UCC officers deliver message to Cleveland leaders calling for police reform
National officers of the United Church of Christ delivered on their promise to continue raising concerns with Cleveland city officials following the deadly police shooting of 12-year-old Tamir Rice. In fact, the officers delivered a letter to the mayor of the city—at his annual address—calling on him to restore justice to the people and confidence to the police department, so that “right relationships may be established between Cleveland’s citizens and those whose job it is to protect and serve them.”
The Rev. J. Bennett Guess, executive minister of UCC Local Church Ministries, handed the letter to Mayor Frank G. Jackson on Wednesday, March 4, at the conclusion of Jackson’s annual State of the City Address. Guess attended on behalf of the Cleveland-based UCC to bring concerns to the mayor.
“I was able to personally present our letter to Mayor Jackson and have a one-on-one conversation with him at the conclusion of his address, where he graciously engaged me in a thoughtful exchange about police reform in Cleveland,” Guess said. “I shared with him the concern of many in the United Church of Christ, both locally and nationally, that Cleveland must take a national leadership role in modeling what excellent constitutional community policing can look like. I told him this nation is in desperate need of a city government that will provide that kind of inclusive and responsive leadership.”
Guess also thanked Jackson for saying in his address that police reform should be “substantive and not just window dressing,” but Guess also pushed the need for urgency and a public timeline, “because the eyes of the world are on Cleveland and a thoughtful and aggressive approach to implementing change is needed now, before other senseless tragedies occur,” he said.
The four officers of the church issued the letter in reaction to the death of Rice, the 12-year-old African American fatally shot by police in November, and Cleveland’s recent response this week to the Rice family’s wrongful death lawsuit against the city. The city claimed Rice’s death was his own fault.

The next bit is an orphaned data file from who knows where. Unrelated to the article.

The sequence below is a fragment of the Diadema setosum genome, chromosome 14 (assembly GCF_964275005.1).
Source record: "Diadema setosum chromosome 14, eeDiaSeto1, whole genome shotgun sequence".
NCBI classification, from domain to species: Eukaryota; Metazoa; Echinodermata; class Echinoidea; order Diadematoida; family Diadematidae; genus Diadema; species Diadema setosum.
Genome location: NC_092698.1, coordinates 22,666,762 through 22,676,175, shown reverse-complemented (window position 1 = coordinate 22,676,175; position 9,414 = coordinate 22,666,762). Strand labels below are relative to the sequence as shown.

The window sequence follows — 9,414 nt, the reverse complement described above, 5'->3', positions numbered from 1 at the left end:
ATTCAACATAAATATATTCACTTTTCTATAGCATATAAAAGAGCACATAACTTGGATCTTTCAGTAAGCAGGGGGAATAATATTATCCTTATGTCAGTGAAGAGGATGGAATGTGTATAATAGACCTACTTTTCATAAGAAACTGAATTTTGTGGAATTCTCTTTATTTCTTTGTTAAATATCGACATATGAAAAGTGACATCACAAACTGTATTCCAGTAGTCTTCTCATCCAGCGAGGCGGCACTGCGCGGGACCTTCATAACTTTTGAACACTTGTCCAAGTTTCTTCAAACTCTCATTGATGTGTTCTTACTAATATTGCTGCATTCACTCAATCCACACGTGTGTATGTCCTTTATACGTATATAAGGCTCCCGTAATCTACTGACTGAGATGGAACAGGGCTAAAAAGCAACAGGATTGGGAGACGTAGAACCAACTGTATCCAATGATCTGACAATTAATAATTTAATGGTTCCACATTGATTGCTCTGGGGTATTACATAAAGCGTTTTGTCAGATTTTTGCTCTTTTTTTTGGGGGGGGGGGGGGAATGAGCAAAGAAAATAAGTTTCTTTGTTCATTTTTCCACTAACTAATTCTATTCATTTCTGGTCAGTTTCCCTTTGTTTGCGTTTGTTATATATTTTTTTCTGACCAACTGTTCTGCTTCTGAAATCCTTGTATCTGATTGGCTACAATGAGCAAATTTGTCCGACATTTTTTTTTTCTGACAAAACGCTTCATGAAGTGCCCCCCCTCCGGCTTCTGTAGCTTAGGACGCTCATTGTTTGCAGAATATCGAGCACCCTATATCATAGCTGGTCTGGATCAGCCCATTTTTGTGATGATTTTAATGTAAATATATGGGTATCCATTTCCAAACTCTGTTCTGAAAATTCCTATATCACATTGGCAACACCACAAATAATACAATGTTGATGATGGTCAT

The Rev. Geoffrey Black, general minister and president of the UCC; the Rev. M. Linda Jaramillo, executive of Justice and Witness Ministries; the Rev. James Moos, executive of Wider Church Ministries; and Guess encouraged Jackson, who is in his third term, to make police reform one of his greatest legacies.
“In the midst of so much tension and mistrust brewing across this land, this nation desperately needs a light-bearing city that can model and live out a new approach to community policing, one that can be held up nationally and replicated by others,” the officers wrote. “We believe Cleveland can be that great city, a people and a police department who, together, insist on a better way.”
They also called on Jackson to address prior incidents outlined in a U.S. Department of Justice report. The report, concluded in December 2014 after a two-year investigation, detailed civil rights violations and excessive use of force by the Cleveland Police Department.
Cleveland has been home to the UCC national offices for 25 years, and the officers of the church pledged to Jackson to help in any way they can.
“As leaders of the United Church of Christ and as leaders for change in this city, we stand ready and willing to partner with and encourage you, as you and all of us bring about the adaptive changes necessary to usher in a new day for Cleveland,” the letter concludes. “Along the way, be assured of our constant prayers and relentless advocacy until fuller and fairer justice comes to the Cleveland we love.”
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